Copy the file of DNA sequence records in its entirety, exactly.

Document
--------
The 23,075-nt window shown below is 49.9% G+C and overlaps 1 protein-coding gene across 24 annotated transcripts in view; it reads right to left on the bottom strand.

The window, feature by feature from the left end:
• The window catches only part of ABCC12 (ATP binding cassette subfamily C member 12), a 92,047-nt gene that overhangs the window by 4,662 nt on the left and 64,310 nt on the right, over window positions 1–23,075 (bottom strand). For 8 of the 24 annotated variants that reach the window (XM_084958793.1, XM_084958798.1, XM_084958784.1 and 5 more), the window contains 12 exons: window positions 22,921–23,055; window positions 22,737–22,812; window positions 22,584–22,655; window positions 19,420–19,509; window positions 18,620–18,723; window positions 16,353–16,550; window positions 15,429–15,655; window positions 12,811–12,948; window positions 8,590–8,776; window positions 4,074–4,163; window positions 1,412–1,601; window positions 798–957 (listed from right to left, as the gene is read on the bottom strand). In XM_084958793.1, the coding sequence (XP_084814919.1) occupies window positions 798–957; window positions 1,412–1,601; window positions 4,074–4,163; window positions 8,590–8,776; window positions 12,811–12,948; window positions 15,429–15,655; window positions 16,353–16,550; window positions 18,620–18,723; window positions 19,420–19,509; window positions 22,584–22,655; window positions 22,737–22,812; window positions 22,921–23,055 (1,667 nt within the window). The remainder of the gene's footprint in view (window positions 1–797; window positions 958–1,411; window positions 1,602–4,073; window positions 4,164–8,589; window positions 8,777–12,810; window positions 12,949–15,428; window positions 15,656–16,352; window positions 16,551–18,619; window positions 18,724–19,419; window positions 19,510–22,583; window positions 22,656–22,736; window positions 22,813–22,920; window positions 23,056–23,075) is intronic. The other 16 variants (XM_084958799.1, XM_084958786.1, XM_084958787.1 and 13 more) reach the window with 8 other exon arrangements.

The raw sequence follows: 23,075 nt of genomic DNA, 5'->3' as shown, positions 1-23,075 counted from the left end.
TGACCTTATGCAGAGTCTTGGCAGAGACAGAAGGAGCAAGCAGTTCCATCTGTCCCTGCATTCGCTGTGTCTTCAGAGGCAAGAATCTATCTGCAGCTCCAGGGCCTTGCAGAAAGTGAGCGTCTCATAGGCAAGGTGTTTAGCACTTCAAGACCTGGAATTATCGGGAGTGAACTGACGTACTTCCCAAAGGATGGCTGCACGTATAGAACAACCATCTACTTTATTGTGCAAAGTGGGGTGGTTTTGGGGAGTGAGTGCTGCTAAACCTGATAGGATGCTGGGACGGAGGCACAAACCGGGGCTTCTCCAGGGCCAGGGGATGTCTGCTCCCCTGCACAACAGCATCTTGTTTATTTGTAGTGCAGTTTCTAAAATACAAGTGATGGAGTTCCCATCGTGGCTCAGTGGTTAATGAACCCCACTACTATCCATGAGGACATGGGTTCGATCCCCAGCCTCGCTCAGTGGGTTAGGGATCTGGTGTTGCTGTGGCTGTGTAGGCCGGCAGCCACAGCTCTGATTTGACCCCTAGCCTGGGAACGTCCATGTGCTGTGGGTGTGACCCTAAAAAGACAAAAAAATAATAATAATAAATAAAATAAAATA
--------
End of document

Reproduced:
The 23,075-nt window shown below is 49.9% G+C and overlaps 1 protein-coding gene across 24 annotated transcripts in view; it reads right to left on the bottom strand.

The window, feature by feature from the left end:
• The window catches only part of ABCC12 (ATP binding cassette subfamily C member 12), a 92,047-nt gene that overhangs the window by 4,662 nt on the left and 64,310 nt on the right, over window positions 1–23,075 (bottom strand). For 8 of the 24 annotated variants that reach the window (XM_084958793.1, XM_084958798.1, XM_084958784.1 and 5 more), the window contains 12 exons: window positions 22,921–23,055; window positions 22,737–22,812; window positions 22,584–22,655; window positions 19,420–19,509; window positions 18,620–18,723; window positions 16,353–16,550; window positions 15,429–15,655; window positions 12,811–12,948; window positions 8,590–8,776; window positions 4,074–4,163; window positions 1,412–1,601; window positions 798–957 (listed from right to left, as the gene is read on the bottom strand). In XM_084958793.1, the coding sequence (XP_084814919.1) occupies window positions 798–957; window positions 1,412–1,601; window positions 4,074–4,163; window positions 8,590–8,776; window positions 12,811–12,948; window positions 15,429–15,655; window positions 16,353–16,550; window positions 18,620–18,723; window positions 19,420–19,509; window positions 22,584–22,655; window positions 22,737–22,812; window positions 22,921–23,055 (1,667 nt within the window). The remainder of the gene's footprint in view (window positions 1–797; window positions 958–1,411; window positions 1,602–4,073; window positions 4,164–8,589; window positions 8,777–12,810; window positions 12,949–15,428; window positions 15,656–16,352; window positions 16,551–18,619; window positions 18,724–19,419; window positions 19,510–22,583; window positions 22,656–22,736; window positions 22,813–22,920; window positions 23,056–23,075) is intronic. The other 16 variants (XM_084958799.1, XM_084958786.1, XM_084958787.1 and 13 more) reach the window with 8 other exon arrangements.

The raw sequence follows: 23,075 nt of genomic DNA, 5'->3' as shown, positions 1-23,075 counted from the left end.
TGACCTTATGCAGAGTCTTGGCAGAGACAGAAGGAGCAAGCAGTTCCATCTGTCCCTGCATTCGCTGTGTCTTCAGAGGCAAGAATCTATCTGCAGCTCCAGGGCCTTGCAGAAAGTGAGCGTCTCATAGGCAAGGTGTTTAGCACTTCAAGACCTGGAATTATCGGGAGTGAACTGACGTACTTCCCAAAGGATGGCTGCACGTATAGAACAACCATCTACTTTATTGTGCAAAGTGGGGTGGTTTTGGGGAGTGAGTGCTGCTAAACCTGATAGGATGCTGGGACGGAGGCACAAACCGGGGCTTCTCCAGGGCCAGGGGATGTCTGCTCCCCTGCACAACAGCATCTTGTTTATTTGTAGTGCAGTTTCTAAAATACAAGTGATGGAGTTCCCATCGTGGCTCAGTGGTTAATGAACCCCACTACTATCCATGAGGACATGGGTTCGATCCCCAGCCTCGCTCAGTGGGTTAGGGATCTGGTGTTGCTGTGGCTGTGTAGGCCGGCAGCCACAGCTCTGATTTGACCCCTAGCCTGGGAACGTCCATGTGCTGTGGGTGTGACCCTAAAAAGACAAAAAAATAATAATAATAAATAAAATAAAATA